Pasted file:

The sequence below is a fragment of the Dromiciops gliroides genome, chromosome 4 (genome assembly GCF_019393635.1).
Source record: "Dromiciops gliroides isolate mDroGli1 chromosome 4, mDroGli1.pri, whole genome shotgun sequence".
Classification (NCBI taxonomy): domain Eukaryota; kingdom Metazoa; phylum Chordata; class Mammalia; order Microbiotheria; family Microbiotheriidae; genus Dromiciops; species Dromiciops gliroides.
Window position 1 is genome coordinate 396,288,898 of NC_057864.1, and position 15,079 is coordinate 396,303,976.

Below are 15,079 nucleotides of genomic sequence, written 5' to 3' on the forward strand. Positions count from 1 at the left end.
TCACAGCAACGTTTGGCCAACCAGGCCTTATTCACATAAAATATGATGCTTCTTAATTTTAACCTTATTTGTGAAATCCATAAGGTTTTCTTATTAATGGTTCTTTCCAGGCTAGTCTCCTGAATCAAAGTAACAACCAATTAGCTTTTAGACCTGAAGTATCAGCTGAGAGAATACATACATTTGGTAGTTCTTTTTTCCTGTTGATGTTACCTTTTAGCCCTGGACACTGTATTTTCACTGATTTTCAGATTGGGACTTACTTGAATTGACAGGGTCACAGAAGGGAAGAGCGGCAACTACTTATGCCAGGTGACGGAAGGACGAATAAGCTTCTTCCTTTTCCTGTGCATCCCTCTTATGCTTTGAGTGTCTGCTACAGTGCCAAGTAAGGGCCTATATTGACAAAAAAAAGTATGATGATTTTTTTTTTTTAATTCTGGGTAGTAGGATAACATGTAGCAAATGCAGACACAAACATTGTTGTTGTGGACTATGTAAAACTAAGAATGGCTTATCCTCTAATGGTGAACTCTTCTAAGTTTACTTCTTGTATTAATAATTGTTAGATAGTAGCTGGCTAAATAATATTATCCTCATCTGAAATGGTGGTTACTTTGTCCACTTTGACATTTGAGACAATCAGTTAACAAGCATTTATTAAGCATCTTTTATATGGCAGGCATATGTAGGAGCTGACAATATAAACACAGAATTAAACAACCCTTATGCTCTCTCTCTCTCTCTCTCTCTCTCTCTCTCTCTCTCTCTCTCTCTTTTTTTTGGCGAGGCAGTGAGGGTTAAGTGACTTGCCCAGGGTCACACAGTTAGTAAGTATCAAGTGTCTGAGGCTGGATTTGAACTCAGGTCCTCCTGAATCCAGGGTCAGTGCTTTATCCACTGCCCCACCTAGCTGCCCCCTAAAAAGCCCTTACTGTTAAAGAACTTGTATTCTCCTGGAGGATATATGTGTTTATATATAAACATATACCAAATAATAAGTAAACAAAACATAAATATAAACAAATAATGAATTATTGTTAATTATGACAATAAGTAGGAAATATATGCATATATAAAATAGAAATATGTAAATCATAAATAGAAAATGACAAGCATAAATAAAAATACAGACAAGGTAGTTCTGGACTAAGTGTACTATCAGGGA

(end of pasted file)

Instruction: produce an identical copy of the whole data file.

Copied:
The sequence below is a fragment of the Dromiciops gliroides genome, chromosome 4 (genome assembly GCF_019393635.1).
Source record: "Dromiciops gliroides isolate mDroGli1 chromosome 4, mDroGli1.pri, whole genome shotgun sequence".
Classification (NCBI taxonomy): domain Eukaryota; kingdom Metazoa; phylum Chordata; class Mammalia; order Microbiotheria; family Microbiotheriidae; genus Dromiciops; species Dromiciops gliroides.
Window position 1 is genome coordinate 396,288,898 of NC_057864.1, and position 15,079 is coordinate 396,303,976.

Below are 15,079 nucleotides of genomic sequence, written 5' to 3' on the forward strand. Positions count from 1 at the left end.
TCACAGCAACGTTTGGCCAACCAGGCCTTATTCACATAAAATATGATGCTTCTTAATTTTAACCTTATTTGTGAAATCCATAAGGTTTTCTTATTAATGGTTCTTTCCAGGCTAGTCTCCTGAATCAAAGTAACAACCAATTAGCTTTTAGACCTGAAGTATCAGCTGAGAGAATACATACATTTGGTAGTTCTTTTTTCCTGTTGATGTTACCTTTTAGCCCTGGACACTGTATTTTCACTGATTTTCAGATTGGGACTTACTTGAATTGACAGGGTCACAGAAGGGAAGAGCGGCAACTACTTATGCCAGGTGACGGAAGGACGAATAAGCTTCTTCCTTTTCCTGTGCATCCCTCTTATGCTTTGAGTGTCTGCTACAGTGCCAAGTAAGGGCCTATATTGACAAAAAAAAGTATGATGATTTTTTTTTTTTAATTCTGGGTAGTAGGATAACATGTAGCAAATGCAGACACAAACATTGTTGTTGTGGACTATGTAAAACTAAGAATGGCTTATCCTCTAATGGTGAACTCTTCTAAGTTTACTTCTTGTATTAATAATTGTTAGATAGTAGCTGGCTAAATAATATTATCCTCATCTGAAATGGTGGTTACTTTGTCCACTTTGACATTTGAGACAATCAGTTAACAAGCATTTATTAAGCATCTTTTATATGGCAGGCATATGTAGGAGCTGACAATATAAACACAGAATTAAACAACCCTTATGCTCTCTCTCTCTCTCTCTCTCTCTCTCTCTCTCTCTCTCTCTCTCTTTTTTTTGGCGAGGCAGTGAGGGTTAAGTGACTTGCCCAGGGTCACACAGTTAGTAAGTATCAAGTGTCTGAGGCTGGATTTGAACTCAGGTCCTCCTGAATCCAGGGTCAGTGCTTTATCCACTGCCCCACCTAGCTGCCCCCTAAAAAGCCCTTACTGTTAAAGAACTTGTATTCTCCTGGAGGATATATGTGTTTATATATAAACATATACCAAATAATAAGTAAACAAAACATAAATATAAACAAATAATGAATTATTGTTAATTATGACAATAAGTAGGAAATATATGCATATATAAAATAGAAATATGTAAATCATAAATAGAAAATGACAAGCATAAATAAAAATACAGACAAGGTAGTTCTGGACTAAGTGTACTATCAGGGA